On Wednesday, McDonald's released its first new chicken nugget since the launch of the original chicken McNugget in 1983: the spicy chicken McNugget.
It's bad times all around for the food industry. But fast food is doing alright, and fried chicken is hot hot hot — business at Popeyes and Wingstop has been popping, and Taco Bell is even testing chicken wings at one California restaurant.
So it's no wonder that McDonald's wants to up its chicken game at a time when the stakes are so high. But there's already a spicy chicken nugget favorite on the market: Wendy's. The latter brought back its spicy nuggets after overwhelming fan demand last year, and didn't miss the chance to mock its rival on Twitter after McDonald's announced it would launch spicy nuggets.
"Must have scraped up all of BKs leftovers and slapped mcprice on it," Wendy's Twitter account posted on August 26.
Not even a pandemic and a crippling existential crisis can keep this omnivore from pitting two fast-food items against each other. I hopped on my e-scooter and zoomed my way to the nearest McDonald's and Wendy's to compare their spicy chicken nuggets.
First, I popped into a McDonald's and picked up a 10-piece order of spicy chicken McNuggets.
At my McDonald's in Brooklyn, New York, 10 spicy nuggets cost me $5.49 before tax.
They also come with their own sauce: "mighty hot sauce." A scan at the ingredient list reveals the usual suspects: chili, vinegar, sugar ... apricot concentrate?
First, I tried one nude. Right off the bat, I noticed that these have a slightly crispier, more delicate outer structure than your plain McNugget.
The outer shell is lovely and crunchy, but the nuggets were otherwise kind of dry and bland.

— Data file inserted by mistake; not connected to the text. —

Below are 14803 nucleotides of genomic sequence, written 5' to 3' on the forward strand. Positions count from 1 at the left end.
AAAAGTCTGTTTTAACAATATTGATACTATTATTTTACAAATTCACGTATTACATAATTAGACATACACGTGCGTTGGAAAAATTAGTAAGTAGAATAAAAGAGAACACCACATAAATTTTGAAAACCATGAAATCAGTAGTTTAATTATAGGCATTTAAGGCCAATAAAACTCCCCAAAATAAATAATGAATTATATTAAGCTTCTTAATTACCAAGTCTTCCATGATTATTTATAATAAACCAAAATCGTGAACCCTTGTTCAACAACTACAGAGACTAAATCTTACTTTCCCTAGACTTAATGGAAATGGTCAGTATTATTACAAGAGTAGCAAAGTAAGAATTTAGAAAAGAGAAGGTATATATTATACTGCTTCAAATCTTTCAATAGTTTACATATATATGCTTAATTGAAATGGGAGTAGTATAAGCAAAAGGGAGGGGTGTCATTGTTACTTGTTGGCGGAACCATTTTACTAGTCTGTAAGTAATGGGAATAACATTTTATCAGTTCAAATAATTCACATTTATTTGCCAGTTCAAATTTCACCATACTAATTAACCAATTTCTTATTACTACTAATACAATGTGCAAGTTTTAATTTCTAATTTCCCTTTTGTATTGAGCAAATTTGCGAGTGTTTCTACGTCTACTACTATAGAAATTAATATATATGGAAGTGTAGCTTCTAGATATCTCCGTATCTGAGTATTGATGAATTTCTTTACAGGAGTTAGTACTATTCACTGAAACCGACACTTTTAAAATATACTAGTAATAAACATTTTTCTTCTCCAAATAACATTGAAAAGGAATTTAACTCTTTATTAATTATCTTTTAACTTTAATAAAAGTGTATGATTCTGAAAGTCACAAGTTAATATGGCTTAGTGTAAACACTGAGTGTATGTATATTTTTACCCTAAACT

Where's the spice? There was chili in there somewhere, for sure, but it was perhaps a little shy.
The mighty hot sauce, however, was bold. Perhaps a little too bold, like your theater friend who bursts spontaneously into song.
The sauce certainly packs the heat in a way the nugget itself doesn't, but it's altogether not very appealing. It tastes more like a marinade than a dipping sauce.
Next, I scooted on over to a Wendy's a few blocks away.
A 10-piece order of spicy nuggets cost $3.36 at this Brooklyn, New York, Wendy's.
The most obvious difference is the texture of the nugget. McDonald's nuggets have a tempura-like crispy coating, while Wendy's has a dappled breadcrumb coating.
Everything about Wendy's nuggets is more substantial: flavor, spice level, and even heft. They feel heavier in your fingers and in your mouth.
The chicken is more moist without sacrificing the outer crunch of the thicker breading layer. And a Wendy's nugget is pretty spicy on its own.
That's why Wendy's nuggets don't need a special sauce to punch up their spice levels. You'd be justified ordering a cooling sauce like ranch or honey mustard to go with them.
Even the cream-based sriracha sauce is relatively light, and pairs well with the spicy bites.
I firmly believe that there's no such thing as a bad chicken nugget. Any nugget can be salvaged with sufficient honey mustard.
But some chicken nuggets are simply better than others. And McDonald's newest nuggets just don't pack the heat or flavor that Wendy's nuggets do. Plus, they cost more.
McDonald's new nuggets may be enough for the chain to snatch a tiny slice of that sweet, sweet fried chicken pie, but it isn't enough to convince me to buy them again — as long as a Wendy's is around.